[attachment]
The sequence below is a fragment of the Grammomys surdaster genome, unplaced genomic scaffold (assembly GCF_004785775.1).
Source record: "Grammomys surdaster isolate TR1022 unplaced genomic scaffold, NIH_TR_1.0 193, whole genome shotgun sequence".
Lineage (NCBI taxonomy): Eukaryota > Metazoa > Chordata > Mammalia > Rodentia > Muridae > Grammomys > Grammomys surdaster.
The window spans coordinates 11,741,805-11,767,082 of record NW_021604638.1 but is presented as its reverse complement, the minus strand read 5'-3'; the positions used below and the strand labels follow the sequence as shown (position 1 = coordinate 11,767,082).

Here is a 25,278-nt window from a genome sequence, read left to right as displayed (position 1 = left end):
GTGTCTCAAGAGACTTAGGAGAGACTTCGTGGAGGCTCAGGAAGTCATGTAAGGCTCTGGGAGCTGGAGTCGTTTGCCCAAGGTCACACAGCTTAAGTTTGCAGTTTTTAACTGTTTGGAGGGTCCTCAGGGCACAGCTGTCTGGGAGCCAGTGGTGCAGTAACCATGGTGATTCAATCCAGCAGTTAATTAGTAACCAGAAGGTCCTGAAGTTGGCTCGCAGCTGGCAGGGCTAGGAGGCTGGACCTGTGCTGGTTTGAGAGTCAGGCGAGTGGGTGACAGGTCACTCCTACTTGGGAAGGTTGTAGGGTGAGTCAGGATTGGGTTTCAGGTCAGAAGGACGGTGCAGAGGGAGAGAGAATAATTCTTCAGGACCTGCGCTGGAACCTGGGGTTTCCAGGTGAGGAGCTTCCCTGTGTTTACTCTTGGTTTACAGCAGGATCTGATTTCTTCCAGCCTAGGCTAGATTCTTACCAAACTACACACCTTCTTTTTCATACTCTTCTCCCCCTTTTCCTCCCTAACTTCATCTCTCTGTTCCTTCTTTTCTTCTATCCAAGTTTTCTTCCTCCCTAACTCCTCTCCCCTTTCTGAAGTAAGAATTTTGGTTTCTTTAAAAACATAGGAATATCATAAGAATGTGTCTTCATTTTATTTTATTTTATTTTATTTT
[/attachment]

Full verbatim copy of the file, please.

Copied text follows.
The sequence below is a fragment of the Grammomys surdaster genome, unplaced genomic scaffold (assembly GCF_004785775.1).
Source record: "Grammomys surdaster isolate TR1022 unplaced genomic scaffold, NIH_TR_1.0 193, whole genome shotgun sequence".
Lineage (NCBI taxonomy): Eukaryota > Metazoa > Chordata > Mammalia > Rodentia > Muridae > Grammomys > Grammomys surdaster.
The window spans coordinates 11,741,805-11,767,082 of record NW_021604638.1 but is presented as its reverse complement, the minus strand read 5'-3'; the positions used below and the strand labels follow the sequence as shown (position 1 = coordinate 11,767,082).

Here is a 25,278-nt window from a genome sequence, read left to right as displayed (position 1 = left end):
GTGTCTCAAGAGACTTAGGAGAGACTTCGTGGAGGCTCAGGAAGTCATGTAAGGCTCTGGGAGCTGGAGTCGTTTGCCCAAGGTCACACAGCTTAAGTTTGCAGTTTTTAACTGTTTGGAGGGTCCTCAGGGCACAGCTGTCTGGGAGCCAGTGGTGCAGTAACCATGGTGATTCAATCCAGCAGTTAATTAGTAACCAGAAGGTCCTGAAGTTGGCTCGCAGCTGGCAGGGCTAGGAGGCTGGACCTGTGCTGGTTTGAGAGTCAGGCGAGTGGGTGACAGGTCACTCCTACTTGGGAAGGTTGTAGGGTGAGTCAGGATTGGGTTTCAGGTCAGAAGGACGGTGCAGAGGGAGAGAGAATAATTCTTCAGGACCTGCGCTGGAACCTGGGGTTTCCAGGTGAGGAGCTTCCCTGTGTTTACTCTTGGTTTACAGCAGGATCTGATTTCTTCCAGCCTAGGCTAGATTCTTACCAAACTACACACCTTCTTTTTCATACTCTTCTCCCCCTTTTCCTCCCTAACTTCATCTCTCTGTTCCTTCTTTTCTTCTATCCAAGTTTTCTTCCTCCCTAACTCCTCTCCCCTTTCTGAAGTAAGAATTTTGGTTTCTTTAAAAACATAGGAATATCATAAGAATGTGTCTTCATTTTATTTTATTTTATTTTATTTT